Issue 006, February 10, 2021
Dan Montone, Product Manager
“Make and break” contacts fall into two basic categories, arcing contacts and non-arcing contacts. Nonarcing contacts are those that are rated for voltages and currents too low to initiate an arc, or contacts that are normally operated under no load conditions. An arcing contact, on the other hand, is designed to establish and interrupt the flow of high current at relatively high voltage. Other variables that contribute to the establishment of an arc include gas composition and gas density between the contacts, contact materials, contact geometry, and the load characteristics (resistive, inductive, capacitive). This short article is meant to bring awareness to the design engineer about the extreme environment these devices need to operate and the basic mechanism leading to contact wear.
Charged Particles and Electric Field Strength: A good starting point is to define the difference between voltage and electric field strength. Although related, they are not the same thing. Voltage is a relative term and describes the difference in potential between two points in an electric circuit, measured in volts (V). An electric field is a field in space that exerts a physical force on charged particles (electrons and ions) causing the charged particles to accelerate within the field in a particular direction. In the case of switch contacts, it would refer to the field created between the contact surfaces as they approach or separate from each other. The magnitude of electric field strength is expressed in volts per meter (V/m).
Arc formation begins when charged particles accelerate within the contact gap from one electrode to another under the influence of an electric field. The kinetic energy of the accelerating charges can then ionize additional gas molecules within the gap causing a cascading, positive feedback loop resulting in a self-sustaining, energetic arc. Temperatures within the arc can easily vaporize metals, reaching anywhere from 6000 to 20000K. Ionization of metal vapor, once initiated, becomes yet another contributing factor that helps generate and sustain the arc.
Establishing the Arc: The release of charged particles can be initiated several ways beginning with the ionization of air (or other gases) between a closing contact pair as they approach each other. The Paschen Curve (Figure 1) is an empirically derived curve, and describes the breakdown voltage as a function of gas pressure and contact spacing. Gas pressure is important because of its relationship to gas density. High gas density increases the probability for the interaction of charged particles in a given volume of space. As it can be seen from Figure 1, very low gas pressure and very high gas pressure results in an increase in breakdown voltage. At low gas pressure and fixed gap length, an electron has a longer mean free path to develop more kinetic energy for ionization. However, there are fewer gas molecules to interact with, and thus less probability an ionization event will occur. At high gas pressure, the mean free path of the electron is greatly reduced due to multiple collisions with closely spaced gas particles, resulting in much of the electron’s energy being dissipated. It’s also important to note that every gas has a different minimum breakdown voltage resulting in a unique Paschen curve depending on the gases present within the contact gap.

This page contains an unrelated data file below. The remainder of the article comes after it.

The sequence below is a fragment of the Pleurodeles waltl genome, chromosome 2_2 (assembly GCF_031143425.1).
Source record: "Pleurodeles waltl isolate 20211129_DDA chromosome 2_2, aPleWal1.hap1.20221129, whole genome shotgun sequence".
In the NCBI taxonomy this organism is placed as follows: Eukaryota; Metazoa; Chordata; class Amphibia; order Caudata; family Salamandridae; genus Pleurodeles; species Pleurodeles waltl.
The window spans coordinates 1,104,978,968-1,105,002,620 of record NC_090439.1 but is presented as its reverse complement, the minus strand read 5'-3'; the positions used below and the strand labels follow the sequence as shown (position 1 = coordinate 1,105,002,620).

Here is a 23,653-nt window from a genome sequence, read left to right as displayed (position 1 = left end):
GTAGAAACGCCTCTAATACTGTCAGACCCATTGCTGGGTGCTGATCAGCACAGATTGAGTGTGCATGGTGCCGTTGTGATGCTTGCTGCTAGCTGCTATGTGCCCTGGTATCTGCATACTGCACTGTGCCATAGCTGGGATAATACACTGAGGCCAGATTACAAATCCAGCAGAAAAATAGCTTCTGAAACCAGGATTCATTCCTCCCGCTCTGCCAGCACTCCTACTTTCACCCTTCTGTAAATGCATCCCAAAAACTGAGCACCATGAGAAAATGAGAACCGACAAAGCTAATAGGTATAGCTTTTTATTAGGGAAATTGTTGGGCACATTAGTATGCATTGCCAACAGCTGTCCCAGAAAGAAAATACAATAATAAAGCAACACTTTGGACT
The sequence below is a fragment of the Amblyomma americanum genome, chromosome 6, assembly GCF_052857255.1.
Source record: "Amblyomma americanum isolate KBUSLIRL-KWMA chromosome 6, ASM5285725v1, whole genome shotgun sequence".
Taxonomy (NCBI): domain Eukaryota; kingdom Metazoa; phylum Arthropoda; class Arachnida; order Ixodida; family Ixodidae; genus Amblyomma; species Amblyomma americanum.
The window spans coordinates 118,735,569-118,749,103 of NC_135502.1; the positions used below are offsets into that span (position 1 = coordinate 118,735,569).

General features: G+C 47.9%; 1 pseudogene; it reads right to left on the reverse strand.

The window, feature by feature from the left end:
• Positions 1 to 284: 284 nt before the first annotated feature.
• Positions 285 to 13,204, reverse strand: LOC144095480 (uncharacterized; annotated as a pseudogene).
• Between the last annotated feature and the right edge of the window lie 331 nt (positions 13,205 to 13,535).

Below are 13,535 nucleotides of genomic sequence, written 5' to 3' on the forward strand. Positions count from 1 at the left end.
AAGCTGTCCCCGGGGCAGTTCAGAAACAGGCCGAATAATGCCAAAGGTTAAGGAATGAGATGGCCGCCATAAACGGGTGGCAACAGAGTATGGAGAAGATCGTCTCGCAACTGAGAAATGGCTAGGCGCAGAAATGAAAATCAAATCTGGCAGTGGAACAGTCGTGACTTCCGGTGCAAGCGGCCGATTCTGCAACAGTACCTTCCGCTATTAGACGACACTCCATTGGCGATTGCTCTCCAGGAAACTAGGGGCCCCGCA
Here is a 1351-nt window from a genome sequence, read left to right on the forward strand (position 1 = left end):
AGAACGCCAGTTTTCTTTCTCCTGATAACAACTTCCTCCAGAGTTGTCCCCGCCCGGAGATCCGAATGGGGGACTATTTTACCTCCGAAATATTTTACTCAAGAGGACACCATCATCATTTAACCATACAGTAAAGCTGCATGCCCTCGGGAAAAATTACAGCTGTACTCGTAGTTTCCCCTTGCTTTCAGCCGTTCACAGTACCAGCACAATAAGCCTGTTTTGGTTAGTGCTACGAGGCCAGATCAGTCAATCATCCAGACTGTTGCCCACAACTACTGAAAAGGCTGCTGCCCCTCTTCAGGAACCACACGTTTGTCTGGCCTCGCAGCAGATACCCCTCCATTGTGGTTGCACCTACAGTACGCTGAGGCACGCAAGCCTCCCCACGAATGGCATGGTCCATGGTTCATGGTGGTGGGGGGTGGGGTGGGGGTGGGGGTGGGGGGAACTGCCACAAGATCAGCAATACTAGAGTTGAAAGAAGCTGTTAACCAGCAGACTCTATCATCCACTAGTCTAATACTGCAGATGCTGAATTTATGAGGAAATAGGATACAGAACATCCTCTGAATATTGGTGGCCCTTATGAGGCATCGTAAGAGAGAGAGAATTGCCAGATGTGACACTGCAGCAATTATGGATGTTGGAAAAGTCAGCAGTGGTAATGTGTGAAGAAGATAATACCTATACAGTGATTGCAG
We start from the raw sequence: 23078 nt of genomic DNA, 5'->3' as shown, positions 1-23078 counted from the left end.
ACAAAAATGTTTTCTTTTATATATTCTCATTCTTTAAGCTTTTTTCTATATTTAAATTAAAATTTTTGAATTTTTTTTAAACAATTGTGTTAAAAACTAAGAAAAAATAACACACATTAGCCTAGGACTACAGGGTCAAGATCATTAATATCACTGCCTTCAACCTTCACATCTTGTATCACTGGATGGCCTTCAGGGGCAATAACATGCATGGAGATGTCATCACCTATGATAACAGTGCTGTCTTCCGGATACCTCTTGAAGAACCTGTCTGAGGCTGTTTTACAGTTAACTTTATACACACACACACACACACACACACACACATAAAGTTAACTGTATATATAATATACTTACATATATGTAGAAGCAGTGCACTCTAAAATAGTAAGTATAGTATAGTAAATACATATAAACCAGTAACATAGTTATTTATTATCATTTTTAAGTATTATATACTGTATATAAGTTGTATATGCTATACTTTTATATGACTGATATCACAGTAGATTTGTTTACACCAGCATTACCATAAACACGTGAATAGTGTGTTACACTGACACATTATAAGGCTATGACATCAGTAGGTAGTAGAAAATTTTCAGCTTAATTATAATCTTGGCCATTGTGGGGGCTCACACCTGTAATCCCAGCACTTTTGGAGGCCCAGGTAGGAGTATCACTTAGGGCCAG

Figure 1: Paschen curve for air at 20°C
The potential for gas ionization described by the Paschen curve isn’t the only mechanism that contributes to an arc during contact closure. The electric field, when high enough, begins to “pull” electrons from the cathode (-) and accelerates them toward the anode (+) through a process called field emission. No gas is required for this to occur. After being liberated from the cathode, electrons are accelerated by the electric field and collide with the anode causing heating and material erosion.
A third contributor to arc formation is thermionic emission. As the metal surfaces initially make contact, tiny areas are forced to conduct all the current due to irregularities on the contact surfaces. This results in very high localized current densities that rapidly heats the cathode, allowing electrons to break free from the metal surface. The electrons accelerate toward the anode due to the electric field.
During contact “break” (opening), the same arc forming mechanisms are at work, although in a slightly different order. As the contacts begin to open, current density once again increases rapidly due to the reduction in effective contact area creating very high localized temperatures. Temperatures can again reach high enough levels to create a metal vapor from the contact material resulting in thermionic emission. As the electrons accelerate through the gases between the contacts, the gas molecules (both atmospheric gases and metal vapor) are ionized leading to the cascading effect of more charged particle release.
Electrical arcing is a primary mechanism behind material erosion and contact failure. Numerous engineering and application considerations need to be taken into account during the early design phase. Proper contact design for a given application combined with adequate testing will ensure dependability and long life.
 Kraus, John D., and Fleisch, Daniel A., Electromagnetics with Applications (5th ed). Singapore: McGraw-Hill Companies; 1999. pp 35-42.
 Slade, Paul G., The Arc and Interruption. In: Slade, Paul G., editor. Electrical Contacts: Principles and Applications (2nd ed). Boca Raton, Florida: CRC Press; 2017. pp. 554-557.
 Pitney, Kenneth E., Ney Contact Manual (1st ed). Bloomfield, Connecticut: The JM Ney Company; 1973. pp. 15-16.